Table 1

Spectroscopic determinations of Teff and MwdM corresponding to the ZZ Ceti stars selected in this work.

thumbnail Fig. 8

Variations of Teff, Mwd, and MH – in color scale – of selected ZZ Ceti stars resulting from the two sets of evolutionary sequences considered in this work. Squares, circles, and triangles refer to hot, intermediate, and cool ZZ Ceti stars, respectively.

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4 Summary and conclusions

In this work, we have studied the impact of the occurrence of TPs during the AGB evolution of the WD progenitor stars on the stellar parameters of ZZ Ceti stars as derived from asteroseismological period fits to artificial and real ZZ Ceti stars. To this end, we evolved progenitor star models with initial masses in the range 0.85–2.25 M from the ZAMS to the TP-AGB phase. Here, we forced the progenitor to abandon the AGB at two stages: previous to the occurrence of the first TP and at the end of the third TP. In this way, we generated two sets of evolutionary sequences, 0TP and 3TP. All of the resulting sequences were evolved along the WD stage down to the domain of the ZZ Ceti stars, at Teff~ 12 500–10 500 K. At this stage, we computed the theoretical period spectrum for each model. Asteroseismological period-to-period fits were carried out for a setof random periods as well as to the period spectra of selected real ZZ Ceti stars.

Marked differences in the pulsational period spectrum are expected depending on whether the progenitor star evolves through the TP-AGB phase or not. We find that this translates into a non-negligible impact for the resulting asteroseismological fits, depending on the period range exhibited by the star. We report that the fact that a WD progenitor experiences the TP-AGB phase or not implies an average deviation of the effective temperature of the asteroseismological models for ZZ Ceti stars of at most 8% (with more than 50% of the fits showing differences lower than 300 K) and on the order of ≲ 5% in the stellar mass (with more than 70% of the fits showing differences lower than the spectroscopic uncertainties). For the mass of the H envelope, however, we find deviations up to 2 orders of magnitude in the case of cool ZZ Ceti models. For hot and intermediate ZZ Ceti models, no differences in the H envelope mass is expected in most cases from the occurrence of TP during AGB evolution. These trends remain when real ZZ Ceti stars are considered. We also find that the period spectrum of some hot and intermediate effective temperature ZZ Ceti stars are sensitive to the thickness of the hydrogen envelope (see Fig. 8).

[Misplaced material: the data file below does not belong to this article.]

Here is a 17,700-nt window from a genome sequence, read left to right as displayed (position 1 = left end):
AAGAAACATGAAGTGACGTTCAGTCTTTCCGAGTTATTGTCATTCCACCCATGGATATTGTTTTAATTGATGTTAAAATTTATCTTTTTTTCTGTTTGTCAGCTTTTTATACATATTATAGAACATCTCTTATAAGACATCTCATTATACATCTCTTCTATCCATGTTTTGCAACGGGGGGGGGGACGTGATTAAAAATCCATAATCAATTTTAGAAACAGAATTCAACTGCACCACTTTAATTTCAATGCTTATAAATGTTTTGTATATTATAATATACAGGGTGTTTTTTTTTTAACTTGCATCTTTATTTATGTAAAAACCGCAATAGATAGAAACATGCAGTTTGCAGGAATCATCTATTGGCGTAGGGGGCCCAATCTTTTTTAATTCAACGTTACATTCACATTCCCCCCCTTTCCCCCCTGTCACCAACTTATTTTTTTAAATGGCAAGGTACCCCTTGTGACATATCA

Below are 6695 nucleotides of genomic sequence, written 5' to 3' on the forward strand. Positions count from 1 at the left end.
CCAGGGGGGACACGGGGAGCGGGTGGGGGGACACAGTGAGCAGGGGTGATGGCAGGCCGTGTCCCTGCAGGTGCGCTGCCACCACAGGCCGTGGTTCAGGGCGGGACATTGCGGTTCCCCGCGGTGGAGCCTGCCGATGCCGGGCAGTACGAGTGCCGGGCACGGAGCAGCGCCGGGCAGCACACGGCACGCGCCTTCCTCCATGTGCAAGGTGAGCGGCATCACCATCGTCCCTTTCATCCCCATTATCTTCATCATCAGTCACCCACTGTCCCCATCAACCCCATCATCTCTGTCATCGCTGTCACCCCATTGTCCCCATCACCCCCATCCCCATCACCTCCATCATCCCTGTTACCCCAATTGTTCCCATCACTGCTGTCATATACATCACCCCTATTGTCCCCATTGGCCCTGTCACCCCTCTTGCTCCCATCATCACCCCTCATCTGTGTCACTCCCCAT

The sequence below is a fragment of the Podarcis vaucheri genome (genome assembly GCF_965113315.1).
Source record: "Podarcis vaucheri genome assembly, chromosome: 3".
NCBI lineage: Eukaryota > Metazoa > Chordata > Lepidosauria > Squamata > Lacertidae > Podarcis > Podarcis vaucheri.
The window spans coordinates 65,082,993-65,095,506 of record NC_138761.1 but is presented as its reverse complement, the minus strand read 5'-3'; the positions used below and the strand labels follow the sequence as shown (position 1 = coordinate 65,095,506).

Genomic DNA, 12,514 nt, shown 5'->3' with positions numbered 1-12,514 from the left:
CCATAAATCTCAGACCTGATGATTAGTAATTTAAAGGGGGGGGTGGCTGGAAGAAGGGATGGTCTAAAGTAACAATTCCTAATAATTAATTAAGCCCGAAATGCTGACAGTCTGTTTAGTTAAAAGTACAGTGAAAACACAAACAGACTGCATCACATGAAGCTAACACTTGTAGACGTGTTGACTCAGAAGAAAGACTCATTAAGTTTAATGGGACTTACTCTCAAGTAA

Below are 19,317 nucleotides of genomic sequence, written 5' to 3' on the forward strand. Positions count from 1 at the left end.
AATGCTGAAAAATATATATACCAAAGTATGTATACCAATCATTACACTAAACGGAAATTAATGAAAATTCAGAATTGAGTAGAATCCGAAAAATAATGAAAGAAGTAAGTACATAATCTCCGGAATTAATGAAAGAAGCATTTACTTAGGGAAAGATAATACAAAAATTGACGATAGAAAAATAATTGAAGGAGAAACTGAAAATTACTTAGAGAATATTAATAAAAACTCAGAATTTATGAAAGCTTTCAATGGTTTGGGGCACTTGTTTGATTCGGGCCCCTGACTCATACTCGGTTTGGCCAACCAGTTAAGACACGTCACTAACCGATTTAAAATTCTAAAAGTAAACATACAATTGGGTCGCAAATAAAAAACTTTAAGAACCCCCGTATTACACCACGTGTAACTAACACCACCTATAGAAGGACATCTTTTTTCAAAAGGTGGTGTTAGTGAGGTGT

This paper, which is part of an ongoing project, assesses for the first time the uncertainties in progenitor evolution – particularly the occurrence of the TP-AGB phase – and their impact on stellar parameters inferred from asteroseismological period fits to ZZ Ceti stars. Even though the TP-AGB phase is expected to be a common phase for most WD progenitors, evidence is mounting that some WDs could have been formed from progenitor stars that avoided this phase; for instance, this would be the case for most of the He rich stars in NGC2808, which fail to reach theAGB phase, thus evolving directly to the WD state after the end of the He core burning (Marino et al. 2017). As shown in De Gerónimo et al. (2017) the occurrence or not of TPs is the main uncertainty in progenitor evolution that mostly affects the expected pulsational periods of ZZ Ceti stars. As far as asteroseismology is concerned, the results found in this paper show that the imprints left by the occurrence of the TPs during AGB evolution of progenitor star are not negligible and must be taken into account in asteroseismological fits of these stars.